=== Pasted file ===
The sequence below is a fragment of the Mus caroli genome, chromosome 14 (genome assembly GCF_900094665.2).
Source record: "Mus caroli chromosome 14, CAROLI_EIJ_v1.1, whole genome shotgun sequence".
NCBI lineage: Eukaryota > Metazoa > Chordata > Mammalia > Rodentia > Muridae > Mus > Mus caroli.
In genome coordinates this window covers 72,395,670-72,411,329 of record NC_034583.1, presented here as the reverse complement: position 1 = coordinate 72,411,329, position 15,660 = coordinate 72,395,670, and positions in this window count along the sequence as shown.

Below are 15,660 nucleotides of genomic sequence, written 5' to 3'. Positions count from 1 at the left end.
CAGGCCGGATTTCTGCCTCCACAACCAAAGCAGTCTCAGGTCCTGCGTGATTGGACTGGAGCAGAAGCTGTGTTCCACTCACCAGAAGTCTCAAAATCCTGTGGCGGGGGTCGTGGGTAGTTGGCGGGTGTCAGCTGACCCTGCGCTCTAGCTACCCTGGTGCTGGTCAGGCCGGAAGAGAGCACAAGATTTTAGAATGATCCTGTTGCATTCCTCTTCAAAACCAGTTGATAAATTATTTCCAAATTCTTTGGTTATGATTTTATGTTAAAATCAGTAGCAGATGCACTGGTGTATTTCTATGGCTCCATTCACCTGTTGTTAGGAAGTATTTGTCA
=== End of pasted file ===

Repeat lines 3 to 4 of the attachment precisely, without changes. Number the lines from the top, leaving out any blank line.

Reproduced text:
NCBI lineage: Eukaryota > Metazoa > Chordata > Mammalia > Rodentia > Muridae > Mus > Mus caroli.
In genome coordinates this window covers 72,395,670-72,411,329 of record NC_034583.1, presented here as the reverse complement: position 1 = coordinate 72,411,329, position 15,660 = coordinate 72,395,670, and positions in this window count along the sequence as shown.